I'm not sure why — it might be partly the period in which it's set — but watching Wonder Woman reminded me of what it felt like to watch the Indiana Jones movies for the first time. The movie offers a similarly engaging palette of action and adventure and romance, plus a hilarious fish-out-of-water story that (unlike most such stories) develops some dramatic stakes.

It's the bid for seriousness amid the absurdity that really sells the thing. Diana is deadly earnest about her mission — brandishing her sword on a proper London street — and by the end of the film, Chris Pine's character, her Indy-adjacent romantic interest Steve, is earnest too. As arcs go, this is simple but effective stuff. "I'm tired of sincerity being something we have to be afraid of doing," director Patty Jenkins has said. This shows in every beautiful, genre-respecting frame. Rather than skew "dark" or "experimental" like so many superhero films, Wonder Woman is maniacally straightforward. Nobility is real. Self-sacrifice is worthy. Jenkins calls the nihilistic meta-winking that characterizes so many superhero films as a concession to "what the kids like," but "we have to do the real stories now," she says. "The world is in crisis."

It's amusing to call a silly superhero movie that features a Lasso of Truth a "real story," and yet the rapport Jenkins attempts with an older, more idealistic version of Hollywood works. Gadot and Pine have a poignant, funny, chemistry that belongs to a tradition that's closer to Casablanca than Baywatch, and Wonder Woman is crystal clear on the difference between good and evil without becoming didactic or dreary. That's thanks in no small measure to the supporting cast — Lucy Davis, Saïd Taghmaoui, Eugene Brave Rock, and Ewen Bremner do a lot to leaven the film. But it's mainly the work of Gal Gadot, who rivals Harrison Ford as a charismatic lead with enough presence and humor to anchor idealism and make hope palatable again.

This is, of course, an origin story and a superhero one at that. Gadot plays Diana, a bloodthirsty warrior raised by Amazons who loves fighting and wants, more than anything, to end fighting forever. If there's a contradiction embedded there — one echoed by the "war to end all wars" in which she intervenes — that's half the fun. There's a certain fizzy lack of responsibility living in that unchallenged idealism that the film happily indulges.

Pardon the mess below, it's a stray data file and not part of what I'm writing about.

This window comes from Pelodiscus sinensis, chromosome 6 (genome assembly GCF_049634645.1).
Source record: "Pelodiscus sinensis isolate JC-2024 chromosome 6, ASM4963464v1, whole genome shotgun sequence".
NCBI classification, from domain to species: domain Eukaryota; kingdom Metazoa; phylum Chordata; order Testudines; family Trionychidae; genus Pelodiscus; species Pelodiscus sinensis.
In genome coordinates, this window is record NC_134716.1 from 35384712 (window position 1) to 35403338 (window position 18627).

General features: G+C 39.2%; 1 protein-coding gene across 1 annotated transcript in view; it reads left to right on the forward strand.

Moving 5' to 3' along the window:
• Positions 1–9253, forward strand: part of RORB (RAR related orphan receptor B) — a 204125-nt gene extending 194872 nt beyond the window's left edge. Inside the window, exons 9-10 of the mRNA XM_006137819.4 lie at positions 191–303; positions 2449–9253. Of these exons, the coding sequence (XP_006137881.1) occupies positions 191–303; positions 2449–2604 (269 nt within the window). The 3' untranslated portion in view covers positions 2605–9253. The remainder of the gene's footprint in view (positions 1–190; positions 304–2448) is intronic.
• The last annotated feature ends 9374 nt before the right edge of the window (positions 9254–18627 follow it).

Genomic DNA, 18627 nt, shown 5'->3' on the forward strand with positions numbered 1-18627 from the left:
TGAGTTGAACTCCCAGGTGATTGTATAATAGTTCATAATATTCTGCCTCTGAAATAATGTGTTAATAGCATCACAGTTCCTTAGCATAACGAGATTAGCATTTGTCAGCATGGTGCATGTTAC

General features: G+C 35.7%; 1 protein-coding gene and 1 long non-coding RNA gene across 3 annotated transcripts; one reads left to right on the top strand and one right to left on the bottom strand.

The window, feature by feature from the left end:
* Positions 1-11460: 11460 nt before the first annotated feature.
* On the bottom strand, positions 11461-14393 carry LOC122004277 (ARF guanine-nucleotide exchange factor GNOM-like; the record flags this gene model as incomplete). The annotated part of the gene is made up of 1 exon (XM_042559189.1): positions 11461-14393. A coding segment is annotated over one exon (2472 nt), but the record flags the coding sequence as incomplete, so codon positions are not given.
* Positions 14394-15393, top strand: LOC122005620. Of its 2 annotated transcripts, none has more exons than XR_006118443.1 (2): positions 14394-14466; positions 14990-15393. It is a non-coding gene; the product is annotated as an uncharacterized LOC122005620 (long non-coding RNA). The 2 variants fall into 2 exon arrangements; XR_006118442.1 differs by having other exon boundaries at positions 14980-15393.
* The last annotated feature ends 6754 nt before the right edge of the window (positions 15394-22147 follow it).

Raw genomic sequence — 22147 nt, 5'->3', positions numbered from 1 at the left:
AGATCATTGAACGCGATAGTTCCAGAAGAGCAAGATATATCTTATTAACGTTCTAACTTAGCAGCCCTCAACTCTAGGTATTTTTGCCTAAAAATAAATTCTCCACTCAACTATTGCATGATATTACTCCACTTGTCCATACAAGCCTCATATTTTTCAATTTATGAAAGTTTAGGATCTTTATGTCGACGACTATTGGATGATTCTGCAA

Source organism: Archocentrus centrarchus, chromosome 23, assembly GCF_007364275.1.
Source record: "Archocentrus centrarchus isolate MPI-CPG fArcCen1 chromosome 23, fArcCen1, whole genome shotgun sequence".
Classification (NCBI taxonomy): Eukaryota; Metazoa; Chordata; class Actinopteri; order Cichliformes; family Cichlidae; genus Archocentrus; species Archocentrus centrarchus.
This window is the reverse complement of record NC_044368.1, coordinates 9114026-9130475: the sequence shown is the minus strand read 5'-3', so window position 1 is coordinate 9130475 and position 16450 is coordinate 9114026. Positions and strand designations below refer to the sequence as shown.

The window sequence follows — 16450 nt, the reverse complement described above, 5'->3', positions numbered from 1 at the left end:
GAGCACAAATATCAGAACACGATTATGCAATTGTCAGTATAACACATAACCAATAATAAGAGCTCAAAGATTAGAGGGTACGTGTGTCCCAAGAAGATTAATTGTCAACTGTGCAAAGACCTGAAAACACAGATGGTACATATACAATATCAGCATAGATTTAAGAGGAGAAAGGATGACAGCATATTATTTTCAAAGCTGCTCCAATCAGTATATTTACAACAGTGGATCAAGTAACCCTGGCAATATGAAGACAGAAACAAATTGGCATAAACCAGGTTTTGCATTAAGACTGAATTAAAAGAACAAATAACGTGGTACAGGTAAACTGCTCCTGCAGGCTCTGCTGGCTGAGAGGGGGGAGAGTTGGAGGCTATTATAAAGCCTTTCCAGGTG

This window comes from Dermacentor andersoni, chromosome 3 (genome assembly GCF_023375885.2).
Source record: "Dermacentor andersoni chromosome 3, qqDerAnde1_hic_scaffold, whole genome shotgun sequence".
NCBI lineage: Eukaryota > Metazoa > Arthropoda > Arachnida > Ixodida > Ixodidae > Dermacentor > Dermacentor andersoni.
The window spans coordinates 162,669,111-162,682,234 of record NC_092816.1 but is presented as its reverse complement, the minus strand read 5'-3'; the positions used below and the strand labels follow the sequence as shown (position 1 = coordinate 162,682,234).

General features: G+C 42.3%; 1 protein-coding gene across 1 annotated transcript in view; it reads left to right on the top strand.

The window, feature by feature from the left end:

That will change. Diana's exposure to the horrors of World War I is quick and gruesome. What saves the movie from becoming a stylish bloodbath peppered by hopeful platitudes is the fact that (like Rogue One) it makes real sacrifices. The film starts by depicting Diana's appetite for fighting as less a vocation than an exciting game. We see her as a child in Themyscira, play-sparring and enticing her aunt, General Antiope (played by a fearsomely inspiring Robin Wright), to train her. But by the time the climax hits, she's gone through several moral as well as mythic adjustments, some of which she handles very badly indeed.

Diana understands her mission to be killing Ares, the god of war. It's a mission Steve, a spy, doesn't know what to do with. Neither do his buddies, who they recruit to help them deal with a different matter. For most of the film, their mutual incomprehension when it comes to how they understand war (and their place in it) is a really lovely source of tension. This is a great screenplay — well-plotted, perfectly paced, with stakes accruing right up until the end. That said, it doesn't quite nail its own ending; this is to some degree a film about faith, and the question of whether Diana's belief system is right or wrong, metaphorical or literal, gets sort of … fudged.

It has other problems. This is a movie with rave reviews and plenty of controversies (not least of which is the fact that Gal Gadot served in the IDF and vocally supported Israel's invasion of Gaza). While some villains are interestingly humanized, others get stripped down to basics in ways that feel more manipulative than effective. And as intriguing as the villain turned out to be, I didn't think the final confrontation quite made sense.

Still, as a film, it does an awful lot of things right. The Amazons look sun-baked and strong, not sexy and made-up. The action sequences are exciting and dynamic without being too long or impossible to follow. The special effects are great and (when it comes to the Lasso) funny. The dialogue ranges from competent to stunning — Steve and Diana's conversations, which could so easily stay in the "joke-about-something-you've-never seen" domain, routinely go deeper and sadder. A scene in which they dance almost elevates this superhero movie into a war movie.

Above all, though (and this is why Diana reminds me so much of Indiana Jones, despite that franchise's flaws) it's just truly, absorbingly, thrillingly fun. It doesn't wink at you, or go meta, or tweak the genre to expose the dark underbelly of power. More than a superhero movie, this is an adventure film, and a really, really good one.